Formula 1-inspired Rodin FZED runs for first time in UK

Formula 1-inspired Rodin FZED runs for first time in UK

Tue 27 Jul 2021

Words: Elliott Hughes | Photography: Rodin

An open-wheel Rodin FZED track car has run for the first time on UK soil at the Donington Park circuit in Derbyshire, with Formula 2 driver Liam Lawson behind the wheel. 

The FZED started life as the 2012 Lotus Type 125 concept, which was designed to package the Formula 1 experience into a £650,000 ($897,000) publicly available track-day weapon. 

Lotus only managed to sell five of its planned 25 Type 125s, and David Dicker’s New Zealand-based Rodin firm took the reins of the project in 2016.

The basic architecture of the Lotus Type 125 remains underneath the aerodynamically sculpted bodywork of the FZED, although years of painstaking development have led to considerable refinements and improvements to several areas of the car.

This starts with the naturally aspirated Cosworth GPV8. During the car’s time as a Lotus, the engine produced 631bhp; the team at Rodin has since managed to extract an additional 34bhp from it, increasing the current power output to 665bhp.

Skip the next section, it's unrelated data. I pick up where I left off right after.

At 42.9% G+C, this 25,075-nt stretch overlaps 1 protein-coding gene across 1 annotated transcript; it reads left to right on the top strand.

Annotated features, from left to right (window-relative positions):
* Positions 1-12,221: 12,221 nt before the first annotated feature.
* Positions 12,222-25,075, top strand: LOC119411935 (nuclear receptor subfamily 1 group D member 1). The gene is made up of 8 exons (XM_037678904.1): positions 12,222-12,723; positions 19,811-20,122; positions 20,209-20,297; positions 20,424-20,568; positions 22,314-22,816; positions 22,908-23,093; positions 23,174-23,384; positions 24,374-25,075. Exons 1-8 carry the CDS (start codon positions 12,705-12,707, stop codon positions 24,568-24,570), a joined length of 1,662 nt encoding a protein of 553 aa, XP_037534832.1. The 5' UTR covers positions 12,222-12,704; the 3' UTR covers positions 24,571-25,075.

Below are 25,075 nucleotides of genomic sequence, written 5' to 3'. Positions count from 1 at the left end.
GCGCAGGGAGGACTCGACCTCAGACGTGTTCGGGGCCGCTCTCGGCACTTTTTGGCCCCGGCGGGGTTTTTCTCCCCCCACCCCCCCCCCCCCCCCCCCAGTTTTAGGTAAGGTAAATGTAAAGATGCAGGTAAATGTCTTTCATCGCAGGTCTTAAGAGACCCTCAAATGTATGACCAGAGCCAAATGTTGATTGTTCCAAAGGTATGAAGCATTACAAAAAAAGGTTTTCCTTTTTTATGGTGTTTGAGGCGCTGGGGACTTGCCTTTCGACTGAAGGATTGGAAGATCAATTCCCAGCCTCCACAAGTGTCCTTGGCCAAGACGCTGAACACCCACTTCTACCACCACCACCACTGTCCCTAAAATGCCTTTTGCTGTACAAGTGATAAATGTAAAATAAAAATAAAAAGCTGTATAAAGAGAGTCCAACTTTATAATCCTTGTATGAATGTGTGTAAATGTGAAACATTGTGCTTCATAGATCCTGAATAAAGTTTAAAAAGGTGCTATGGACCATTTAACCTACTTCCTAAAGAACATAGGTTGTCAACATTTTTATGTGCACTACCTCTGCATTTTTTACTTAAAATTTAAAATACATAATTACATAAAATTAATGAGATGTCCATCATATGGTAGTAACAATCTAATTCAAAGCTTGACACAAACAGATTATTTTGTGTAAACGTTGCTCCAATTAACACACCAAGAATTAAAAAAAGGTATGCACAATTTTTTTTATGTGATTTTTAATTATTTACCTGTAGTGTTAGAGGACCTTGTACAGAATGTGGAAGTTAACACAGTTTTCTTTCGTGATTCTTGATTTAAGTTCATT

Rodin’s engineers have achieved even more impressive results in their quest to lighten the car, relieving it of a total 51kg for a kerbweight of just 589kg. The extra power and ‘added lightness’ mean that the FZED boasts a power-to-weight ratio of 1147bhp per tonne; 52 percent higher than that of a Bugatti Chiron.

In fact, the performance level of the FZED is so spectacular for an off-the-shelf track car that Rodin asserts that “to find a more impressive power-to-weight ratio, one needs to look at a current LMP1 racer or F1 car”. 

The most common barrier to the heady realms of performance offered by the FZED in a consumer-friendly package is reliability. Despite the FZED’s F1-derived Cosworth V8 with its screaming 10,000rpm redline, it can cover 3100 miles (5000km) before needing an engine rebuild; equating to a remarkable 3175 laps of Donington Park. 

The focus on reliability forms part of Rodin’s emphasis on “ease of operation”, which the company says is “critical in allowing clients to live the F1 dream without the need to have an F1 team at their disposal”. In a similar vein, Rodin has made a concerted effort to make the car “exploitable at lower speeds”, despite the outwardly intimidating level of performance.

Liam Lawson appeared pleased with the results of Rodin’s work after testing the car at Donington: “It was great to be back in the Rodin FZED, I’d forgotten just how fast the car is, but straight away I felt comfortable and realised how manageable it is to drive close to the limit. I didn’t want to stop, and nearly did more laps than I was allowed.” 

Rodin CEO David Dicker echoed Lawson’s positive sentiments: “We've established the Rodin FZED as one of the fastest open-wheel race cars in the world. More than that, we’ve also ensured that it’s easy to run, giving amateur drivers a true taste of top-level open-wheel motor sport.”

More information on the Rodin website.

If you liked this, then why not subscribe to Magneto magazine today?